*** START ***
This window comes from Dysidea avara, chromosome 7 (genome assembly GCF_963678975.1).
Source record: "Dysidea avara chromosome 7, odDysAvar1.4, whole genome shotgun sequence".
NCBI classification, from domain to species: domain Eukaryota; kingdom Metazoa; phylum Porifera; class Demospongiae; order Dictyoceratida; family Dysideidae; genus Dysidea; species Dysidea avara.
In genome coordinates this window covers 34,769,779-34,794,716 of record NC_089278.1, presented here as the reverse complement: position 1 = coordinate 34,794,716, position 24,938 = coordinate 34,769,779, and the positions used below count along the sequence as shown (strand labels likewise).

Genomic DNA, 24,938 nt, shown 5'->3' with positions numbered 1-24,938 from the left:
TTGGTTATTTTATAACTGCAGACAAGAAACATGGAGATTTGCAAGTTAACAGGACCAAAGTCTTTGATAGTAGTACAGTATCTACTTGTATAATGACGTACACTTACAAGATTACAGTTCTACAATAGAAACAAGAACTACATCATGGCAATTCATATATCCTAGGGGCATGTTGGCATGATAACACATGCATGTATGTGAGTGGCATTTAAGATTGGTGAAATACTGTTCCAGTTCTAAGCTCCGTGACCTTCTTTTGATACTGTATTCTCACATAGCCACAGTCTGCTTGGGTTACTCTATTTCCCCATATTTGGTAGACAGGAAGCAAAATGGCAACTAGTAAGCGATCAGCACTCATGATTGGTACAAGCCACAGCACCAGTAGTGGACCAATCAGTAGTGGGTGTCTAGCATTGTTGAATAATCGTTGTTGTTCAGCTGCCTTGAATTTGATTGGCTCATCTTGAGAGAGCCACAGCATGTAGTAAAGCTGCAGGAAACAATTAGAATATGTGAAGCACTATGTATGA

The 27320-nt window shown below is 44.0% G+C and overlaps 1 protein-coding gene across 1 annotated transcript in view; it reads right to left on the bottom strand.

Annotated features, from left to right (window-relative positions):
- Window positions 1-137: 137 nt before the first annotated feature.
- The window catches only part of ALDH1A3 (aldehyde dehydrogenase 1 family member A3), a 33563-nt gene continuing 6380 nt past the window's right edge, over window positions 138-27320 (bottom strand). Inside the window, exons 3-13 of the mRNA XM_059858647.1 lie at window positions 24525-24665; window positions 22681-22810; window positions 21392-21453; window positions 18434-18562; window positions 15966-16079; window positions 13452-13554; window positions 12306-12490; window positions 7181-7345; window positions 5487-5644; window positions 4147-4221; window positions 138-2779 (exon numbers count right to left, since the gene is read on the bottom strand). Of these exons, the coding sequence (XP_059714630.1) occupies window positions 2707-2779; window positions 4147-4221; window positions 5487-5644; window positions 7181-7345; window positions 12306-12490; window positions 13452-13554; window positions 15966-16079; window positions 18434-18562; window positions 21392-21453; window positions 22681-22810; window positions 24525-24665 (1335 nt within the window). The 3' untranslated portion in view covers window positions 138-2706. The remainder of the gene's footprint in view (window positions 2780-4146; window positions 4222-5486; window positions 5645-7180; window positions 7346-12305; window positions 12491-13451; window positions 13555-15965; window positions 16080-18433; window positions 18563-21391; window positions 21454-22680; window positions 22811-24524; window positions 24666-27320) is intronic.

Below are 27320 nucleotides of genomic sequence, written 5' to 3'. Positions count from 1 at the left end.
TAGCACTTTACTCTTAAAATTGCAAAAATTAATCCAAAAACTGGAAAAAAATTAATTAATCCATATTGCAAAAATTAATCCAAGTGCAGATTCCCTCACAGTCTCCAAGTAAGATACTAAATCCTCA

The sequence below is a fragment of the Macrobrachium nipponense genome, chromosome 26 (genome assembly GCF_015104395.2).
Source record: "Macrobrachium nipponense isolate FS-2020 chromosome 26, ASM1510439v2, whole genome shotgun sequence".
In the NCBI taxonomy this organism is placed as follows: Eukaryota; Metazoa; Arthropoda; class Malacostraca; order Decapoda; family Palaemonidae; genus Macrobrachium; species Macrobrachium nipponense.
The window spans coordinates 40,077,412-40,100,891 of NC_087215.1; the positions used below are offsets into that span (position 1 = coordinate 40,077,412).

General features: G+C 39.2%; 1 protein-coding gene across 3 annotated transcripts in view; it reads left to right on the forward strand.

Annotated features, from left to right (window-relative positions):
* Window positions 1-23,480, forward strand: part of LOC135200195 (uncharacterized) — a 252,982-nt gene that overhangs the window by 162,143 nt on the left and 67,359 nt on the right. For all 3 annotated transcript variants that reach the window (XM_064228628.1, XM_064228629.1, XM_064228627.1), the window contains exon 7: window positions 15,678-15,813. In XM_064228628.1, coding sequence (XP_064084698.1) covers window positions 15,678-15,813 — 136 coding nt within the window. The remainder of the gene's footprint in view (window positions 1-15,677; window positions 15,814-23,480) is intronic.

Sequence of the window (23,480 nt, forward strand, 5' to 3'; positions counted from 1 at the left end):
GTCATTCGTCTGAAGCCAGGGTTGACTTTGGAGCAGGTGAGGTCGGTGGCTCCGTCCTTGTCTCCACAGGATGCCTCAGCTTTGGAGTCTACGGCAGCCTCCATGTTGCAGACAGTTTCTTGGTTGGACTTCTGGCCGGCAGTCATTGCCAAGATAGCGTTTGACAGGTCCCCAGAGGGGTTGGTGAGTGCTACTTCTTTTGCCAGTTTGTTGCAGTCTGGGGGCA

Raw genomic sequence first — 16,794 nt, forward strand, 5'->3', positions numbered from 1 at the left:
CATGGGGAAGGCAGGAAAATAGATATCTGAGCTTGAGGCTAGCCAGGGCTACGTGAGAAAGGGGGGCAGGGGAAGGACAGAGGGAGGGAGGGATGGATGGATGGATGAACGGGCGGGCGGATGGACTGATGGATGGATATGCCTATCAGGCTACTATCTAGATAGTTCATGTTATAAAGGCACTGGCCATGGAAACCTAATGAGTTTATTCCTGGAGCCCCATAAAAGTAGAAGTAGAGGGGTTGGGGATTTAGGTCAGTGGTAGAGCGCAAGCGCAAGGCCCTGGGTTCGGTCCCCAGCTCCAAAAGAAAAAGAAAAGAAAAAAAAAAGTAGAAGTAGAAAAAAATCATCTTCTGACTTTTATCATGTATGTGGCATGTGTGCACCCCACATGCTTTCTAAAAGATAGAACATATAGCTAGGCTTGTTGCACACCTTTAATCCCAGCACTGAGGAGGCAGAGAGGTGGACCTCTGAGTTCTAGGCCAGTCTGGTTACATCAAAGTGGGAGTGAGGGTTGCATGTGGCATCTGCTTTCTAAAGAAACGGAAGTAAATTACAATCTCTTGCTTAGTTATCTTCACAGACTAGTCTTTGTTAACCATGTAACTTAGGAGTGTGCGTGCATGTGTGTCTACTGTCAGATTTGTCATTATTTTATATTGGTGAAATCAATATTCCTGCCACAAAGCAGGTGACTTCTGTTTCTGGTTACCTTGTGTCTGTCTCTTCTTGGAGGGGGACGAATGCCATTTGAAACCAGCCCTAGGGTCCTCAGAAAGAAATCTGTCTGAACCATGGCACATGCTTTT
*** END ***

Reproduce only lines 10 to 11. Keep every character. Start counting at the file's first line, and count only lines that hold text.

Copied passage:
- The window catches only part of ALDH1A3 (aldehyde dehydrogenase 1 family member A3), a 33563-nt gene continuing 6380 nt past the window's right edge, over window positions 138-27320 (bottom strand). Inside the window, exons 3-13 of the mRNA XM_059858647.1 lie at window positions 24525-24665; window positions 22681-22810; window positions 21392-21453; window positions 18434-18562; window positions 15966-16079; window positions 13452-13554; window positions 12306-12490; window positions 7181-7345; window positions 5487-5644; window positions 4147-4221; window positions 138-2779 (exon numbers count right to left, since the gene is read on the bottom strand). Of these exons, the coding sequence (XP_059714630.1) occupies window positions 2707-2779; window positions 4147-4221; window positions 5487-5644; window positions 7181-7345; window positions 12306-12490; window positions 13452-13554; window positions 15966-16079; window positions 18434-18562; window positions 21392-21453; window positions 22681-22810; window positions 24525-24665 (1335 nt within the window). The 3' untranslated portion in view covers window positions 138-2706. The remainder of the gene's footprint in view (window positions 2780-4146; window positions 4222-5486; window positions 5645-7180; window positions 7346-12305; window positions 12491-13451; window positions 13555-15965; window positions 16080-18433; window positions 18563-21391; window positions 21454-22680; window positions 22811-24524; window positions 24666-27320) is intronic.

Below are 27320 nucleotides of genomic sequence, written 5' to 3'. Positions count from 1 at the left end.